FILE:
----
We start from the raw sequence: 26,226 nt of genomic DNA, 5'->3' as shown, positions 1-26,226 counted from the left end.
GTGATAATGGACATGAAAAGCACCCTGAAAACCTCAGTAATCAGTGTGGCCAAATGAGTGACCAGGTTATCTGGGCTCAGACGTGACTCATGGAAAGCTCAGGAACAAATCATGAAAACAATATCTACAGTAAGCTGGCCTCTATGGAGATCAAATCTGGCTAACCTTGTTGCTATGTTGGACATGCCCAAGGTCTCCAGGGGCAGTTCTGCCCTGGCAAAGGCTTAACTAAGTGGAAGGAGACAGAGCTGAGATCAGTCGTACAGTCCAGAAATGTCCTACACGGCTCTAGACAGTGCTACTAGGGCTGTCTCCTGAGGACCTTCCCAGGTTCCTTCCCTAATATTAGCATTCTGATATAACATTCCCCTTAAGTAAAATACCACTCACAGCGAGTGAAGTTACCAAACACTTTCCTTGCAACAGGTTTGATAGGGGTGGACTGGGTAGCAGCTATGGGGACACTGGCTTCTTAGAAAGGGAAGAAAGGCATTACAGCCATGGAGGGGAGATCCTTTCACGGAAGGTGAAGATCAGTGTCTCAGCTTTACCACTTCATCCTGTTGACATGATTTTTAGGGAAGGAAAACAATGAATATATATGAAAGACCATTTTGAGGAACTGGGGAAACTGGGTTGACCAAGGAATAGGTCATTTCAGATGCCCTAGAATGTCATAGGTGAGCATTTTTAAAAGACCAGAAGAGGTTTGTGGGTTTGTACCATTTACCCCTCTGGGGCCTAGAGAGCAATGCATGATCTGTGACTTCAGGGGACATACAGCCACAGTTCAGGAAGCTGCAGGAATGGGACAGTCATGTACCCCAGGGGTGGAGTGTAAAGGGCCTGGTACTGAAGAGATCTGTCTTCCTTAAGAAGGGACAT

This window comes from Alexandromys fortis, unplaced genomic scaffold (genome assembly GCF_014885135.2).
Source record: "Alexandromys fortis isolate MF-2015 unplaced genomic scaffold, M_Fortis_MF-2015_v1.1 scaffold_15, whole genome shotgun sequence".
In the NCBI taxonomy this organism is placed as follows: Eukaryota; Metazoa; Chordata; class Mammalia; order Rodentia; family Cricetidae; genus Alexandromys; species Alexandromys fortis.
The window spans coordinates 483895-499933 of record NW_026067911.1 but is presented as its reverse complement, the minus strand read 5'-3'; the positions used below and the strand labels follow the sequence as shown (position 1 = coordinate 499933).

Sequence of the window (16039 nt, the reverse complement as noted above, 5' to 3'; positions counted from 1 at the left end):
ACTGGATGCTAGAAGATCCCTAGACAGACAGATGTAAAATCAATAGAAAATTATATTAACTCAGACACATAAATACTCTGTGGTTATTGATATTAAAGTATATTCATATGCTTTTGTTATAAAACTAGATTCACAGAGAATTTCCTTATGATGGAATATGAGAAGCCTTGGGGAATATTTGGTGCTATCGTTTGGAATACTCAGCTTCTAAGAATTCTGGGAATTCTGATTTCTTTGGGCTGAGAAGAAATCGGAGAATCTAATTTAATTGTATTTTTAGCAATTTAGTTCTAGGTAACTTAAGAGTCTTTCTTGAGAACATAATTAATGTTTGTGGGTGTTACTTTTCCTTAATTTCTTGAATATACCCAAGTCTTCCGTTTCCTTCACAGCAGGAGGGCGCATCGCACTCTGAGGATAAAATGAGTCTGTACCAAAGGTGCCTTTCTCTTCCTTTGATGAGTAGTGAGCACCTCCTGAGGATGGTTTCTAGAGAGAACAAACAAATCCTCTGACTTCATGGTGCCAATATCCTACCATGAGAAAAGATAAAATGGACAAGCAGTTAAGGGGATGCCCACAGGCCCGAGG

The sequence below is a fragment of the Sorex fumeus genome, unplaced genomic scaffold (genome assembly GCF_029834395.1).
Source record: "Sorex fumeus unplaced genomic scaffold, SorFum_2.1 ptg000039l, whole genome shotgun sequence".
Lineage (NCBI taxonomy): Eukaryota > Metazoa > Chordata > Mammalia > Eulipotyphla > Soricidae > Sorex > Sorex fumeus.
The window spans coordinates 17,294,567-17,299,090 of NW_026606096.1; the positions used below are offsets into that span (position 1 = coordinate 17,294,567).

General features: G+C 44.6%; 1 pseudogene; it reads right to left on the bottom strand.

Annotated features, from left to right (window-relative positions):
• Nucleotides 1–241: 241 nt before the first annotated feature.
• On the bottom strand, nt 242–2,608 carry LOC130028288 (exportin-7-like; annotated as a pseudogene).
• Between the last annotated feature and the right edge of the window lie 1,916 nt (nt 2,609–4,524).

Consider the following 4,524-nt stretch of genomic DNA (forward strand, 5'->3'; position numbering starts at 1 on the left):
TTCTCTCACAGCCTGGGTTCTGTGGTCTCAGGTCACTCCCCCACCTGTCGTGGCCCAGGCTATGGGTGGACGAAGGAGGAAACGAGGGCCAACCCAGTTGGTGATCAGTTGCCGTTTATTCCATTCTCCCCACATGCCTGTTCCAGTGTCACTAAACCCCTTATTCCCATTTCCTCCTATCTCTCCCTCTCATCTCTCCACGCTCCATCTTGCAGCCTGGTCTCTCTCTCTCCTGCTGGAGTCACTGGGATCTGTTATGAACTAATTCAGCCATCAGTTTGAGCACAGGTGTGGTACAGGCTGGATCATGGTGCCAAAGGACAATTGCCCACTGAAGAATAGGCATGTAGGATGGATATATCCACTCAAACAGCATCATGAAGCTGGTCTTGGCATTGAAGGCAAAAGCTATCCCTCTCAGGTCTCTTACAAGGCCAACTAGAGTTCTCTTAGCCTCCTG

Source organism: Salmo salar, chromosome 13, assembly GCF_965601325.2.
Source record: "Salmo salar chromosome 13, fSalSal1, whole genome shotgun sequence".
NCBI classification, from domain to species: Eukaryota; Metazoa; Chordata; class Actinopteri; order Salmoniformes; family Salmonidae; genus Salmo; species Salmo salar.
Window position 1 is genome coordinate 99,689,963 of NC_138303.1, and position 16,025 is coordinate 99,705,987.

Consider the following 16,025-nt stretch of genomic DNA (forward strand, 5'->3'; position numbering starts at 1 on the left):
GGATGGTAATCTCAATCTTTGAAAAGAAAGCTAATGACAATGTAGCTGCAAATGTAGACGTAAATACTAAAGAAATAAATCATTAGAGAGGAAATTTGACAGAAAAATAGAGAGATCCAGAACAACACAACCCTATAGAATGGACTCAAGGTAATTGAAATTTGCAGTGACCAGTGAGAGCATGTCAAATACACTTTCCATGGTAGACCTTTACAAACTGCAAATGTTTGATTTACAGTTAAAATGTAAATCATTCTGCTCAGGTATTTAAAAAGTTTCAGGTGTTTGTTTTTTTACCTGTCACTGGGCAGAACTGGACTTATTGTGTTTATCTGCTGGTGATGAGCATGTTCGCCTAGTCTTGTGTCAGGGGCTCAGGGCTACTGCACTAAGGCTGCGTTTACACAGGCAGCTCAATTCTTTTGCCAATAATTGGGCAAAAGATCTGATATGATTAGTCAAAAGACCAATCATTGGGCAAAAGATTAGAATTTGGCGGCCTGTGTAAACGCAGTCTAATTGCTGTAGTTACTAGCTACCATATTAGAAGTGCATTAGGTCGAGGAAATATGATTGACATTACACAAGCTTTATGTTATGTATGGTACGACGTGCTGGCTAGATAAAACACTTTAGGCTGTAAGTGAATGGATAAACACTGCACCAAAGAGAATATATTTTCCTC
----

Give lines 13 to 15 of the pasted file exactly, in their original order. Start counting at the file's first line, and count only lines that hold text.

General features: G+C 44.6%; 1 pseudogene; it reads right to left on the bottom strand.

Annotated features, from left to right (window-relative positions):
• Nucleotides 1–241: 241 nt before the first annotated feature.